As the father of boys who love to read fantasy, I was delighted to hear about The Path of Names, a new book in that genre from a Jewish perspective. Thanks to the PJ Library and our temple library, we’ve been able to give them many wonderful Jewish stories when they were younger. Now that our twin ten-year olds are reading on their own, there seems little from a Jewish perspective to capture their attention. Most popular fantasy is either entirely secular (Harry Potter), or reflects pagan (Percy Jackson) or Christian (Narnia) themes.
How well does The Path of Names work? As someone more inclined to science fiction, I can’t judge the book’s intrinsic appeal to fantasy lovers. But I do think it artfully captures a distinct and vital Jewish message within an engaging and suspenseful narrative.
Imagine the Harry Porter stories told from Hermione Granger’s perspective, absent Harry himself. She’s smart and fascinated with magic, but doesn’t get on well with other kids. Voldemort tries to seduce her into sacrificing her classmates and gaining the power of the dark arts. But then she fights him off, and realizes along the way that love is the greatest magic of all.
Not to spoil the story, but that’s roughly what happens to thirteen-year-old Dahlia, the heroine of The Path of Names – with a key addition. All magic stems from renderings of the name of God. Dahlia learns an especially powerful version of the name, and has to decide whether to embrace the mystical path of divine knowledge, or to return to the material world. She chooses life, even though this means going back to the mean girls who’ve been teasing her, and to her parents who don’t understand her – because human fellowship is what really matters.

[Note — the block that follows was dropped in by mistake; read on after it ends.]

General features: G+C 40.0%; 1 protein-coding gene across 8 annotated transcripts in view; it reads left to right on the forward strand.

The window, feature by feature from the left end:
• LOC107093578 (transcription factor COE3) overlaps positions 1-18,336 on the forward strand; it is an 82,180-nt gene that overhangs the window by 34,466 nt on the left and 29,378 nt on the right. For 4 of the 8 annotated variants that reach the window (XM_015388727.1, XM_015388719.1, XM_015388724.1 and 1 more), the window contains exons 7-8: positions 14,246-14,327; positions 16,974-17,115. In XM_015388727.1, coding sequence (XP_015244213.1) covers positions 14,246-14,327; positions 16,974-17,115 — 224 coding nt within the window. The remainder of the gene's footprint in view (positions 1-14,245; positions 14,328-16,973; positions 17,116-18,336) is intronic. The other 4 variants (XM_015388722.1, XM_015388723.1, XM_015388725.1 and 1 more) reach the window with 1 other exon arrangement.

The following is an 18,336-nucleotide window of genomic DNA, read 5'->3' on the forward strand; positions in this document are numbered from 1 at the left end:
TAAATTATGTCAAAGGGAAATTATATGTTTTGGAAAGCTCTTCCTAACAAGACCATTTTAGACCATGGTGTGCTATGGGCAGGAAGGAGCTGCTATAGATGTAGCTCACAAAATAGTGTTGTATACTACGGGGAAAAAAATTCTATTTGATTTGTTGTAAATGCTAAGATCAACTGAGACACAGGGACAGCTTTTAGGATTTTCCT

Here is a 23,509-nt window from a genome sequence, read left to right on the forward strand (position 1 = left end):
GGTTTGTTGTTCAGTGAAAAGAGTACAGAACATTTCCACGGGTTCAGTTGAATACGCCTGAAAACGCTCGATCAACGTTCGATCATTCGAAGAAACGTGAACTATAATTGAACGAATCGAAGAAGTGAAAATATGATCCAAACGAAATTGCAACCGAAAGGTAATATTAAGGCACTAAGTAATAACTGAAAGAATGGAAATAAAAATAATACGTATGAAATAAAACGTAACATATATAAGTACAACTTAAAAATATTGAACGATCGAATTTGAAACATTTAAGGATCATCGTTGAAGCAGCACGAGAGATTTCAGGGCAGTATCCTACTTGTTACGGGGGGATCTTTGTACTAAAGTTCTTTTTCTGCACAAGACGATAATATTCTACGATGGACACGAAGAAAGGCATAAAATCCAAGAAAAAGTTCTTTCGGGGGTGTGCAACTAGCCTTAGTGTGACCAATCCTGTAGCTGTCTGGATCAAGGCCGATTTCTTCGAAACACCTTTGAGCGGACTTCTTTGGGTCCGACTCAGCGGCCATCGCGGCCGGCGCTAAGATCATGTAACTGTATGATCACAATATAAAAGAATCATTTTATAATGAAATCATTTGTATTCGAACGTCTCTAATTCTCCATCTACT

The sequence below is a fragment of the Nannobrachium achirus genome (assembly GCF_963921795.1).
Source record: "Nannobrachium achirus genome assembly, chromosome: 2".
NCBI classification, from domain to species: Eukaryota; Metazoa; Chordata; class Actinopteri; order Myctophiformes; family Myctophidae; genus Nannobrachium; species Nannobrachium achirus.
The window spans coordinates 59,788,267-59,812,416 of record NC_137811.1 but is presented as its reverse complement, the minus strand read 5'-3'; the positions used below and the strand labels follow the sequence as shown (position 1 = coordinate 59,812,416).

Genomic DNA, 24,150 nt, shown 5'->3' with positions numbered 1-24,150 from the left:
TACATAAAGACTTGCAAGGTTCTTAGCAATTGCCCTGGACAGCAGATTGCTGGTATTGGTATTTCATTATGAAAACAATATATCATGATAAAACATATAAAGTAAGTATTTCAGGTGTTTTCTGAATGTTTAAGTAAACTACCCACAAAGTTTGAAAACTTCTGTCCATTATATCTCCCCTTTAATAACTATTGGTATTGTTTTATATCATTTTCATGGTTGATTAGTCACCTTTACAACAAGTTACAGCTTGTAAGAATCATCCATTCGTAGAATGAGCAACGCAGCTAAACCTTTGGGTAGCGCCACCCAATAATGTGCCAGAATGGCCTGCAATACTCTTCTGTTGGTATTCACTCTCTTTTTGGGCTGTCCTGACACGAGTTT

All of this takes place at a Jewish summer camp in Penn., similar to Camp JORI where our boys go. Her parents sent her there because they worried she was caught up in her math puzzles, videogames, and sleight-of-hand magic tricks. Forget Hogwarts – this camp is an ordinary magic-free place, except for an abandoned maze on the edge of the property.
The maze turns out to be guarded by the camp’s anti-social custodian. Dahlia sits through a talk on Kabbalah by the camp’s hippie counselor, which eventually leads her to the secret name and the maze. The plot darkens and centers around two girls murdered decades ago. But everything turns ok with a satisfyingly intricate ending.
The book is advertised for kids 10-14, but I haven’t given it to our boys just yet. Think the later, bleaker Harry Potter stories, with less humor. The ghosts here are no laughing matter.
The story invites a sequel, so we can see whether Dahlia has actually changed her outlook on other people. If so, maybe it will dig deeper into its opening epigram, “Religion is just magic, but with more words.”
Path of Names focuses on Kabbalah, the mystical study of higher planes of reality, connecting almost all the way to God. But unlike other mystical systems, which encourage practitioners to free themselves from the ordinary world, Kabbalah grounds itself in our world. By performing acts of kindness and respect, we heal not just our own world but also these higher planes of reality. Our deeds here and now determine what happens above, not the other way around.
What words, what incantations/prayers, would Dahlia have to learn to change her actions? What can she do to move past the petty insults and snubs common at this camp and the rest of teenage life? Let’s hope the author tells us in another book.
JOHN LANDRY (email@example.com) lives in Providence and has reviewed a number of PJ Library books for The Jewish Voice.